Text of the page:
These parents initially brought their child for three-month checks, and then tests on a six-month basis to establish a baseline and ensure they could monitor the situation. At a six-month scan in April 2014, they were told that they were not allowed to leave the hospital as the child had developed hydrocephalus. He was transferred by ambulance to Temple Street, monitored overnight and had surgery the next morning. The parents advise me there were no obvious signs in the lead-up to that test in April 2014 and nothing made them feel that the test would be any different.

The child has scans every six months. Last Friday he was due to have his next six-month scan, but the parents were told on Tuesday last week that the machine was not working and it would take two weeks to get a part from Germany, which is mind-boggling – I would get on a plane and get the part. They were advised that the new appointment would most likely be in early 2016. Thankfully, because of the pressure the child’s mother applied and, I imagine, the debate we are having here today, she received a call yesterday to say the child would have an appointment early next week.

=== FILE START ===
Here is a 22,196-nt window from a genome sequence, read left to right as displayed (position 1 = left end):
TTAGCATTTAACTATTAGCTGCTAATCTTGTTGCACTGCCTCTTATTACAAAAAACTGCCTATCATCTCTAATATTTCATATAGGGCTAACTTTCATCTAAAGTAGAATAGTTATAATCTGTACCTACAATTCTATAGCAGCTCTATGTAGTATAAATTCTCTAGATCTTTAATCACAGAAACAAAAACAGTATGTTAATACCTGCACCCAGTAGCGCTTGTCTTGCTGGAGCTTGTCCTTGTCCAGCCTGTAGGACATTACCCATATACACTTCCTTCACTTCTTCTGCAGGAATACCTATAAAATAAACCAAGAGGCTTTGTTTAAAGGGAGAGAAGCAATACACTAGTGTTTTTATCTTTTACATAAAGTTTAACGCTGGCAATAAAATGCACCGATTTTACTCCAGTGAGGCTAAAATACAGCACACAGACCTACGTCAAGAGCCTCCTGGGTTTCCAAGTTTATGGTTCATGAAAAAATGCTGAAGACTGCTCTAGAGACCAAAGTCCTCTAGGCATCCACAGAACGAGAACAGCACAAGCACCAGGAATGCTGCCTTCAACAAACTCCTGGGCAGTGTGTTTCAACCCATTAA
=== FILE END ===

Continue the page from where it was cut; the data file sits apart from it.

I am thinking of all the other parents out there. This is a low priority, non-urgent case involving regular monitoring. How many other children are low priority? How many other parents have been told that their children’s cases are not urgent and, therefore, they are on a waiting list? As I said, the waiting list is very long. Why are MRI scanners for children not in operation seven days a week? It would give parents assurance if an MRI scanner did not show anything of concern. A wait of 28 months to find out whether something is wrong is unacceptable.

The parent who contacted me is obviously concerned for her child, but in her generosity is extremely concerned not only for the children lucky enough to be in the system but those on the impossibly long waiting list. I have been told by a senior source in Our Lady’s Children’s Hospital, Crumlin, that children requiring a general anaesthetic, usually those aged under 12 years, face a waiting list of 28 months.